And elsewhere in the Union

I'm usually in agreement with Zapatero, but his latest antics are simply indefencible.

It is one thing for the American él Prezidenté to fail to support the freedom and independence of European newspapers against rabid attacks from fascists, and betrayal from the pseudointellectual parts of the 'establishment.' After all, from the point of view of mister Bush, Copenhagen is a long way away, and he doesn't need to (further) offend people in the Middle East. Besides, one gets the impression that he doesn't much care about the freedom of the press anyway.

I can even almost forgive Tony Blair for not wanting to put the British under fire. Britain is, after all (largely due to mister Blair's own tactical and strategic mistakes), far more exposed to vengance from fascists in Iraq than any other European country. I happen to believe that the freedom of the press is more important, but I do realise that I don't have to bear the responsibility for the lives of the British soldiers in Basra - and I acknowledge that my outlook might be different if I did.

But Zapatero has no defence. He's a social democrat. He sould be adamantly opposed to rabid religious fanaticism, whatever its guise. He's a democratically elected leader. He should support the press in their struggle against ayatollah-wanna-bes however that struggle came about. In short, he should have told the madhat Islamists to take a hike, just like he told the Papacy to get it's ugly snout out of internal Spanish affairs.

He isn't. He doesn't. And he didn't.

As such he strikes a shameful contrast to the Slovaki government. In a laudable decision last week, the Slovaki Prime Minister dissolved the parliament and called a general election, rather than ratify a disgusting treaty witht the Papacy. The treaty would have driven a wedge into the Slovaki educational and health-care systems, allowing Catholic anti-choice activists and evolution deniers to virtually cripple reproductive rights and biology education.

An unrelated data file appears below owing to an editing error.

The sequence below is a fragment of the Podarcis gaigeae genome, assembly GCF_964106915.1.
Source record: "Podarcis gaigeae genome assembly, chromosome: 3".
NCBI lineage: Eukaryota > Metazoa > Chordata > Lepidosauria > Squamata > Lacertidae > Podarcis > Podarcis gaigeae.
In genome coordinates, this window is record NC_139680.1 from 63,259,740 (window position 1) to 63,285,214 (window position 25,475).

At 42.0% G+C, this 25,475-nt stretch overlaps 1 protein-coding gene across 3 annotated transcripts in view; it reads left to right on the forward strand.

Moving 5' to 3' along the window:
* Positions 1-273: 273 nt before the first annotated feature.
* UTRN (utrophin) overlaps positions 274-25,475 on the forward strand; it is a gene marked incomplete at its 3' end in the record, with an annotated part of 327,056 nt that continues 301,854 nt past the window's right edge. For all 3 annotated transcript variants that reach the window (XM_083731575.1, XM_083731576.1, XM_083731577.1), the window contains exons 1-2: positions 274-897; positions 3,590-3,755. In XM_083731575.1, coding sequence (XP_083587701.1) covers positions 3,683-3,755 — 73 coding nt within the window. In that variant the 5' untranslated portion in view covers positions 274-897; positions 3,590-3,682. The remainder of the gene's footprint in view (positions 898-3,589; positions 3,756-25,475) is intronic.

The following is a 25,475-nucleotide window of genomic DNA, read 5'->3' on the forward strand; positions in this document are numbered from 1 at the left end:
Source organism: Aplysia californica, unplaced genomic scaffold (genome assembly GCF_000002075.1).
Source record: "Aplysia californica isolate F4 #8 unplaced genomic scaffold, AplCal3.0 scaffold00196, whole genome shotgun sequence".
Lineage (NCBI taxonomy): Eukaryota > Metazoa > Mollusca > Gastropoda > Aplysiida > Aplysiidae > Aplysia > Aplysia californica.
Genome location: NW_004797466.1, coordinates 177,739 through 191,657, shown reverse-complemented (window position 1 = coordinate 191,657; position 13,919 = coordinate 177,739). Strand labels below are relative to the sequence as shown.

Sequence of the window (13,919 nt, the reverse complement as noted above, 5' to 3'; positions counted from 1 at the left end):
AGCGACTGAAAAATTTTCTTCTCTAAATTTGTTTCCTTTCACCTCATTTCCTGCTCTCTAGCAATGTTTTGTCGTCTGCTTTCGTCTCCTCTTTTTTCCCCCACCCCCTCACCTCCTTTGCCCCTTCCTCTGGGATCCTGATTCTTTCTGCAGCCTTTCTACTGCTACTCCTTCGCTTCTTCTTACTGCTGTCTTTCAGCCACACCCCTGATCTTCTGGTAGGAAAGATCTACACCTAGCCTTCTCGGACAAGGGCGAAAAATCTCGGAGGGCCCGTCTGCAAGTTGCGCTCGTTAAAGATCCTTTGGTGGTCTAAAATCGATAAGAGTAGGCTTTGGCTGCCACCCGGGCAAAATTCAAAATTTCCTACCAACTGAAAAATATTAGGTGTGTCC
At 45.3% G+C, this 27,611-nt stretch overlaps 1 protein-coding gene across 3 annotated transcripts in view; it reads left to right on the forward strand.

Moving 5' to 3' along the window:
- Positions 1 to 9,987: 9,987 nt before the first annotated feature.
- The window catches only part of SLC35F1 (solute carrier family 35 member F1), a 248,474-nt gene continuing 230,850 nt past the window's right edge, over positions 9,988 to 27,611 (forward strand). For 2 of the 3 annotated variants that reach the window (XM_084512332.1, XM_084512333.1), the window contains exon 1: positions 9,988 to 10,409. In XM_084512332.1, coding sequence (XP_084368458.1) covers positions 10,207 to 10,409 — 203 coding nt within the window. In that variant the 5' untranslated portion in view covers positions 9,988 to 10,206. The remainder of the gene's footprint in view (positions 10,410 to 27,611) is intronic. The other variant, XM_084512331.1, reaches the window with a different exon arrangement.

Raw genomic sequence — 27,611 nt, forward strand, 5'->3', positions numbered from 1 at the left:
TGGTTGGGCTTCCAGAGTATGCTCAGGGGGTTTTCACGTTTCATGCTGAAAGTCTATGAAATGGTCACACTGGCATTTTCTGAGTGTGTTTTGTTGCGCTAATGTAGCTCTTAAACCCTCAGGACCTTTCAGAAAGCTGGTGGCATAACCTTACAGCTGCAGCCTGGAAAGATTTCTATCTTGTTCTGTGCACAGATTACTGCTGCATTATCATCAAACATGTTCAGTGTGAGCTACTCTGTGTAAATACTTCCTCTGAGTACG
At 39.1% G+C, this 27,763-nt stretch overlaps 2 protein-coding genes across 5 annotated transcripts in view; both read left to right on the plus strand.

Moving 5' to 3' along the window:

OK, the rejection of the Papacy-pact may not be all principle. It was, after all, hardly popular in the Slovaki population - which, unlike its Polish neighbours, has retained a well-honed sense of civil liberties, and resents the omnipresent attempts by the fascist Papacy to encroach upon their private lives - and it was quite possibly in direct violation of the European Charter of Human Rights. So it's entirely possible that what we're seeing here is two European PMs chickening out in different directions. Still, from the look of things, I like Slovaki cowardice better than Spanish cowardice...

Let me end this on a more optimistic note: Zapatero's cowardly policy of appeasement has not gone unnoticed among Spanish intellectuals, and some of them are framing the question in its proper context: Why should somebody's religious feelings grant him moral high ground in a dispute? After all, as a prominent Spaniard said: "There's always someone who'll be offended, no matter how meekly you speak."

It seems that part of Europe at least, is waking up to the fact that granting a priori moral superiority to religious feelings is simply another way of placing the power to censor and control in the hands of the most rabid and insane fascists that our society contains. Let us hope that this is not too little, too late.


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